The Oath Keepers recruit specifically from the military and law enforcement. But the militia preys off a warped notion of patriotism that attracts many civilians to its ranks. The phenomenon of Oath Keeper members pitching their skills as message-makers and spin doctors shouldn’t surprise us, Friedfeld says. “Militias have this culture of self-sufficiency, and they want their members to bring skills to the table,” he says. “When you look at the Oath Keeper membership rolls, a lot of the people who signed up don’t have traditional combat skills, and so they probably offered what they thought would be most useful.”
None of the media professionals who signed onto the Oath Keepers are household names, but, collectively, their involvement with the militia shows how the extremist group has made inroads into an influential part of American public life.
A man from Kansas who described himself as the owner of “an award-winning newspaper” wrote to the Oath Keepers of his interest in “promoting this organization,” offering his writing and editing expertise. A Coloradan pitched that he’d “worked in the film and television industry for twenty years,” and offered to create “video promotions or anything else you might need.” An Illinois man identified himself as a “producer for a Korean Television company,” and insisted he wanted to “further this cause and help save the sovergnty [sic] of the United States.”
Similar offers flooded in from across the country:
- A Floridian wrote: “I’m a Broadcast Engineer and can help you with anything to do with Television or Video Production.”
- A Virginian wrote: “I live close to Washington DC and I work in Information Technology. I specialize in social media and public affairs.”
- Woman from Texas wrote: “I have a marketing MBA and am a great communicator I will help with all kinds of projects.”
- Man living in Georgia highlighted his past journalism experience “working for the Tampa Tribune.”
- An Arkansan offered his services in “public affairs, public speaking, voice talent (radio broadcasting)”
- An enthusiastic Ohioan wrote: “I am a recording engineer with 32 years of, experience in this feild [sic]. If I can help out, let me know!!!!!!!”
- A Californian offered to be a militia flack: “I was a public affairs officer and have a great amount of experience speaking in front of groups and giving media interviews”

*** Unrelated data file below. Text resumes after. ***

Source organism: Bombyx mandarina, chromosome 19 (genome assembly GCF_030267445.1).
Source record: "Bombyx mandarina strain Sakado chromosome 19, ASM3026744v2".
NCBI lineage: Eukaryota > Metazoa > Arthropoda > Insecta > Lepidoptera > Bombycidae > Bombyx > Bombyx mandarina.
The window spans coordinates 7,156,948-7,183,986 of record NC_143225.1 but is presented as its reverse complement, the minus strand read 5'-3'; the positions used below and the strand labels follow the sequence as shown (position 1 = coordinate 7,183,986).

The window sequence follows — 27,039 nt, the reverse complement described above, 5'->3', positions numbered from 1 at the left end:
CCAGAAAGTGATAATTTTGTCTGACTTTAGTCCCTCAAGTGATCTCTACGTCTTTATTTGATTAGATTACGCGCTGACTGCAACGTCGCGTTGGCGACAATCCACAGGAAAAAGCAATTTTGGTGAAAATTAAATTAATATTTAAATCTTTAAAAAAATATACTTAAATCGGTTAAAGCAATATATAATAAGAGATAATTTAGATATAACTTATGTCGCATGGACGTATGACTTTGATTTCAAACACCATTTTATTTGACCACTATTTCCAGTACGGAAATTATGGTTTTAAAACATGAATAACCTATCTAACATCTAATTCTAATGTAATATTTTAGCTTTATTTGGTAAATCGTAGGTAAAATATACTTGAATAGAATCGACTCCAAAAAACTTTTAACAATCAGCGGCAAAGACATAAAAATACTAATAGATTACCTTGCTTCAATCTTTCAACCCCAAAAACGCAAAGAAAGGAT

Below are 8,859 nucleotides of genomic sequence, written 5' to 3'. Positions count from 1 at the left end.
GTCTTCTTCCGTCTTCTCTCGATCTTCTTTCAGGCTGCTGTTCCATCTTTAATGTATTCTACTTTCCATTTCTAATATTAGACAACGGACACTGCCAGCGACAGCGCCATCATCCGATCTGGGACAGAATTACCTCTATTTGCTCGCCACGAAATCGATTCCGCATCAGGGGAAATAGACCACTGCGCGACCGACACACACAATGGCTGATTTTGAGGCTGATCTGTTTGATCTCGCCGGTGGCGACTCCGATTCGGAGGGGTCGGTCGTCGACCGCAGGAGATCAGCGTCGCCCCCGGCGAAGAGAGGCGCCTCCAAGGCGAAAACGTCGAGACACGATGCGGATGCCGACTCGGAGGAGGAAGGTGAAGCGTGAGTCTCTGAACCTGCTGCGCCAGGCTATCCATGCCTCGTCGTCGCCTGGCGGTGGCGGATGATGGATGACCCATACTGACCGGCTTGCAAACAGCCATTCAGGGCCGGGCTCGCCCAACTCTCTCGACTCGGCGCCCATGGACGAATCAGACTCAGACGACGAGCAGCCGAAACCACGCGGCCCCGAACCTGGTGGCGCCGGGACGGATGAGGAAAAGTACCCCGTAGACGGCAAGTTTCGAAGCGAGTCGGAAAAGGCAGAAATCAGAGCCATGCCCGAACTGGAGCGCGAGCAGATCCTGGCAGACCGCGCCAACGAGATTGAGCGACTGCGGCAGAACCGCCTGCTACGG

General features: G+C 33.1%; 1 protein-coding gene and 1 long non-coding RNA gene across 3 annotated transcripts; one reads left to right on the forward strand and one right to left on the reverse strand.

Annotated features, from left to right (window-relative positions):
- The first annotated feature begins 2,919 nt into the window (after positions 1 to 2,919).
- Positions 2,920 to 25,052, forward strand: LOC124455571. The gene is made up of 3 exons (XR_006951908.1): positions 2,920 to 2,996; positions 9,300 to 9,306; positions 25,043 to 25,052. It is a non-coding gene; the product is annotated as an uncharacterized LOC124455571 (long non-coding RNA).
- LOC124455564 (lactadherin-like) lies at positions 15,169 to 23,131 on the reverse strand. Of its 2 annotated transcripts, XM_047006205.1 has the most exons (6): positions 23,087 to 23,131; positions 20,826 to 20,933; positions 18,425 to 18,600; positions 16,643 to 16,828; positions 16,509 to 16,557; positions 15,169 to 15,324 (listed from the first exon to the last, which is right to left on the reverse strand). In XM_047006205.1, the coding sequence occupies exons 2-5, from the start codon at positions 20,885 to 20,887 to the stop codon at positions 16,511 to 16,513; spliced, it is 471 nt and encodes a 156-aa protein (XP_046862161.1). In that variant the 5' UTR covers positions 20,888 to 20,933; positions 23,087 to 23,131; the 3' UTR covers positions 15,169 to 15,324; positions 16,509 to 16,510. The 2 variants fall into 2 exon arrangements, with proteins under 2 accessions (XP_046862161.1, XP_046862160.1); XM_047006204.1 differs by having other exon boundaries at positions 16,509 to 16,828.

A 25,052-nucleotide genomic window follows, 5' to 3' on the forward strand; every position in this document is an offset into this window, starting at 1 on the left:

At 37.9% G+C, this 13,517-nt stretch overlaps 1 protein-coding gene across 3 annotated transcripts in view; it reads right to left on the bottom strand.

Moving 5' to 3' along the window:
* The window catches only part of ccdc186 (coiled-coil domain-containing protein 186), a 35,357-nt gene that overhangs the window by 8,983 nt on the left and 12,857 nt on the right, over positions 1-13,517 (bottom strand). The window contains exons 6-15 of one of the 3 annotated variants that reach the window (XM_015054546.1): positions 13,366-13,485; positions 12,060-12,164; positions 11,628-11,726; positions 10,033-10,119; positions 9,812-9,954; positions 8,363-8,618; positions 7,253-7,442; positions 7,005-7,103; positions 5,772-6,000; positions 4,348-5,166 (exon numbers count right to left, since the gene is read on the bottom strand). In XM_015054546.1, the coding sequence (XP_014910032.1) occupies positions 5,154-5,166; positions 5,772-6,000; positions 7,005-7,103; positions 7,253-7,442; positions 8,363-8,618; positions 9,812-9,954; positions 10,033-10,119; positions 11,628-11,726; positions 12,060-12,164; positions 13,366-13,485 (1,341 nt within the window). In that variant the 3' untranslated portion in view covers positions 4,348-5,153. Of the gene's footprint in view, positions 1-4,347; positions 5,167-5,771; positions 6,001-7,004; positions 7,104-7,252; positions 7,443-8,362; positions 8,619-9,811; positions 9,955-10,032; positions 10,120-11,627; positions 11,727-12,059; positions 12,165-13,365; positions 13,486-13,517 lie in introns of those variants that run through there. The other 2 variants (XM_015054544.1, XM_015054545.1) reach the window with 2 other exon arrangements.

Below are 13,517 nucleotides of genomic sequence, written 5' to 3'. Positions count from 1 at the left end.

- A Wisconsinite offered assistance with “marketing and communications. I have over 25 years of broadcast experience.”
While many of these Oath Keeper info-warriors appear to be veterans of the media mainstream, others hail from identifiably right-wing outlets. One enrollee described themselves as the “owner of monthly newspaper in south Texas with decidedly constitutional, libertarian political bent.” An Illinois man claimed to “own and manage an Anti-Establishment Financial News Network” with a “following of over 100,000 and rapidly growing.”
“I host a nationally syndicated radio show based on Second Amendment rights,” a Nevadan bragged. A Mississippian billed himself as “commentator on the American Family Radio network.” A Georgia member bragged of being a columnist for LewRockwell.com — a site that calls itself ANTI-STATE • ANTI-WAR • PRO-MARKET. One Floridian claimed they were “already working with Elias on The Oath Keeper newspaper” — appearing to reference Elias Alias, the now-former editor-in-chief of the Oath Keeper’s website.
Rolling Stone reached out to several of these media militia members. Only one responded substantively — to insist he was no longer on board with the Oath Keeper agenda. The research Ph.D. who offered his polling help to the militia tells Rolling Stone, “I had no idea I was still listed as part of that crackpot group. I haven’t been a member in many years,” he adds. “They’re hideous.”